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The effects of low-load motor control exercises and a high-load lifting exercise on lumbar multifidus thickness: a randomized controlled trial
Department of Community Medicine and Rehabilitation, Physiotherapy, Umeå University.
Norrlandsklinikens hälsocentral, Umeå.
Luleå University of Technology, Department of Health Sciences, Health and Rehab.ORCID iD: 0000-0003-0112-4657
Department of Community Medicine and Rehabilitation, Umeå University.
Number of Authors: 4
2016 (English)In: Spine, ISSN 0362-2436, E-ISSN 1528-1159Article in journal (Refereed) Epub ahead of print
Abstract [en]


Randomized controlled trial OBJECTIVE.: The aim of this study was to compare the effects of low-load motor control exercises and a high-load lifting exercise, on lumbar multifidus (LM) thickness on either side of the spine and whether the effects are affected by pain intensity or change in pain intensity, among patients with nociceptive mechanical LBP.


There is evidence that patients with low back pain may have a decreased size of the (LM) muscles with an asymmetry between sides in the lower back. It has also been shown that low-load motor control training can affect this asymmetry. It is, however, not known whether a high-load exercise has the same effect.


Sixty-five participants diagnosed with nociceptive mechanical low back painwere included and randomized into low-load motor control exercises or a high-load lifting exercise, the deadlift. The LM thickness was measured using rehabilitative ultrasound imaging, at baseline and after a 2-month training period.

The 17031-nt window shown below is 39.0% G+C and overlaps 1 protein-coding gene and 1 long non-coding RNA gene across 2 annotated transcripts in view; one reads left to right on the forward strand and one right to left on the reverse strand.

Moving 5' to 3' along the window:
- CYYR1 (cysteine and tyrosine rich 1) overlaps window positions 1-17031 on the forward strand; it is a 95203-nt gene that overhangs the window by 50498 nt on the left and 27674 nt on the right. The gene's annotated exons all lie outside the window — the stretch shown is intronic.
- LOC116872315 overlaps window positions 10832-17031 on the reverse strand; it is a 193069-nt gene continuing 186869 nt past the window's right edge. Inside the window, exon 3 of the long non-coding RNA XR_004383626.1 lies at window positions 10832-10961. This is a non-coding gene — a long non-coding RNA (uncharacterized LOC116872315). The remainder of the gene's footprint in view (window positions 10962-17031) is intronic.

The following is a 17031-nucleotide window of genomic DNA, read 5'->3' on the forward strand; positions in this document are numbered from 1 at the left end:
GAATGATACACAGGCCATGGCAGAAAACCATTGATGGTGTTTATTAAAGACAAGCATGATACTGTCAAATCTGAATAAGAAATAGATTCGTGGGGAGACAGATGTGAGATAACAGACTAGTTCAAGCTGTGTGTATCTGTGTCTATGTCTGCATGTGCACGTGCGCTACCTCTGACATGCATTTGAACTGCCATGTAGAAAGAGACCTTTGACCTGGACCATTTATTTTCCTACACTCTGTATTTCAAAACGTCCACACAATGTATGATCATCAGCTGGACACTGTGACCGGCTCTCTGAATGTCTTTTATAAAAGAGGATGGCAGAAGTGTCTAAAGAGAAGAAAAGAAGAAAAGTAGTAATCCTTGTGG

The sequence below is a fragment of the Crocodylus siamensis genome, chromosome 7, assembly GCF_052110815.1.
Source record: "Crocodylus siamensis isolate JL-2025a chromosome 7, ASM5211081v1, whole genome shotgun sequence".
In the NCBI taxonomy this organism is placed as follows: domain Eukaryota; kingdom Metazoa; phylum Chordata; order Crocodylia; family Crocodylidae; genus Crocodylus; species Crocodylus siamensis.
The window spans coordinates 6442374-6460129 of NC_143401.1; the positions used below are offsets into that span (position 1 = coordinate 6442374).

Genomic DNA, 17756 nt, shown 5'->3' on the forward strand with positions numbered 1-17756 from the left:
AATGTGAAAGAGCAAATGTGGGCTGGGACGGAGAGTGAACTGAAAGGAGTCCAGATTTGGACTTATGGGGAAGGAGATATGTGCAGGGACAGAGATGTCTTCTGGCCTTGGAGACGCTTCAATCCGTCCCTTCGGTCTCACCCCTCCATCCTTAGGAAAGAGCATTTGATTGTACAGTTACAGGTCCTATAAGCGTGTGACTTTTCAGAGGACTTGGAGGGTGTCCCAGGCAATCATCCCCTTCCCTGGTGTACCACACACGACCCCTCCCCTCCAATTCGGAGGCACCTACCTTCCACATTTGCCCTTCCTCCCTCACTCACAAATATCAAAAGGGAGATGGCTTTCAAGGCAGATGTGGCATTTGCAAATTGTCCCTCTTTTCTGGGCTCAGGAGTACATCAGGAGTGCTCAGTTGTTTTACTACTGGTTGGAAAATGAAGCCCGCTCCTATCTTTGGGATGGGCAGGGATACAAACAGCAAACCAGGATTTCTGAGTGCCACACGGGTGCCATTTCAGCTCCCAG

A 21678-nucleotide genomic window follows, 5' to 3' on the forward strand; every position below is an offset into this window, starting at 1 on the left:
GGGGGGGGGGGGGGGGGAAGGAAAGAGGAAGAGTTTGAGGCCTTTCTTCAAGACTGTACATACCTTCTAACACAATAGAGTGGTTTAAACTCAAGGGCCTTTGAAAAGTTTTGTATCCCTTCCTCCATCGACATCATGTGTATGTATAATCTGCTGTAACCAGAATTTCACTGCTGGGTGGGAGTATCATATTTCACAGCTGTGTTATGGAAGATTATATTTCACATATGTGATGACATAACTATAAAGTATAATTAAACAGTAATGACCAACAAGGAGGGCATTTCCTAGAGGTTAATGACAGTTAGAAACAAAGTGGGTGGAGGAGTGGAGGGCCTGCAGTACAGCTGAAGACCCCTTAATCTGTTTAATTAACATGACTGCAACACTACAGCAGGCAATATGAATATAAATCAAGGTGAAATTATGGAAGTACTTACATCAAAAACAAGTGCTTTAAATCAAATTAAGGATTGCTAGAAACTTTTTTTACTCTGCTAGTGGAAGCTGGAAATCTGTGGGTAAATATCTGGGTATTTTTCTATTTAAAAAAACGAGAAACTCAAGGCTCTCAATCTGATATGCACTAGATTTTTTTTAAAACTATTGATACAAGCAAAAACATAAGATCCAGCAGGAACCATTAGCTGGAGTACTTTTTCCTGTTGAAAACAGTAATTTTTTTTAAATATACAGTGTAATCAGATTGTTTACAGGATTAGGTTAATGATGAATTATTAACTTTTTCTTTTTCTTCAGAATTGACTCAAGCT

There were no differences between interventions regarding effect on LM muscle thickness. However, the analysis showed a significant effect for asymmetry. The thickness of the LMmuscle on the small side increased significantly compared to the large side in both intervention groups, without influence of pain at baseline, or change in pain intensity.


There was a difference in thickness of the LM muscles between sides. It seems that exercises focusing on spinal alignment may increase the thickness of the LM muscles on the small side, irrespective of exercise load. The increase in LM thickness does not appear to be mediated by either current pain intensity or the magnitude of change in pain intensity.

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URN: urn:nbn:se:ltu:diva-60433DOI: 10.1097/BRS.0000000000001989PubMedID: 27870804ScopusID: 2-s2.0-84996721427OAI: diva2:1046845
Available from: 2016-11-15 Created: 2016-11-15 Last updated: 2016-12-09

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